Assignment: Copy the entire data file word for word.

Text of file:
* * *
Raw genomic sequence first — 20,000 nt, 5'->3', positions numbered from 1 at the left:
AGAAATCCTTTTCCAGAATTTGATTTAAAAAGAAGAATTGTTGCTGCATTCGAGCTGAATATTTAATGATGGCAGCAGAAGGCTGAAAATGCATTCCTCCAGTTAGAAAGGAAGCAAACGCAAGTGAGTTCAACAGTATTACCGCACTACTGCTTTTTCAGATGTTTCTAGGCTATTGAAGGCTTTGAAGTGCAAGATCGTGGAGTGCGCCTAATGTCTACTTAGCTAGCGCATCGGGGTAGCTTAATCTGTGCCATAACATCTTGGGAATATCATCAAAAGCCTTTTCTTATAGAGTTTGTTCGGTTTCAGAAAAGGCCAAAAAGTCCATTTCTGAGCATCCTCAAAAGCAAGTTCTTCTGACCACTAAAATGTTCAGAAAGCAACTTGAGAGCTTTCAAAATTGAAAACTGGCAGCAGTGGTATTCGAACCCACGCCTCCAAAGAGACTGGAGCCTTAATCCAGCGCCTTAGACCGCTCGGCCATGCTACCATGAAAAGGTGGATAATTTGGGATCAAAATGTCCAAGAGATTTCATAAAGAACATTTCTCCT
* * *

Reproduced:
Raw genomic sequence first — 20,000 nt, 5'->3', positions numbered from 1 at the left:
AGAAATCCTTTTCCAGAATTTGATTTAAAAAGAAGAATTGTTGCTGCATTCGAGCTGAATATTTAATGATGGCAGCAGAAGGCTGAAAATGCATTCCTCCAGTTAGAAAGGAAGCAAACGCAAGTGAGTTCAACAGTATTACCGCACTACTGCTTTTTCAGATGTTTCTAGGCTATTGAAGGCTTTGAAGTGCAAGATCGTGGAGTGCGCCTAATGTCTACTTAGCTAGCGCATCGGGGTAGCTTAATCTGTGCCATAACATCTTGGGAATATCATCAAAAGCCTTTTCTTATAGAGTTTGTTCGGTTTCAGAAAAGGCCAAAAAGTCCATTTCTGAGCATCCTCAAAAGCAAGTTCTTCTGACCACTAAAATGTTCAGAAAGCAACTTGAGAGCTTTCAAAATTGAAAACTGGCAGCAGTGGTATTCGAACCCACGCCTCCAAAGAGACTGGAGCCTTAATCCAGCGCCTTAGACCGCTCGGCCATGCTACCATGAAAAGGTGGATAATTTGGGATCAAAATGTCCAAGAGATTTCATAAAGAACATTTCTCCT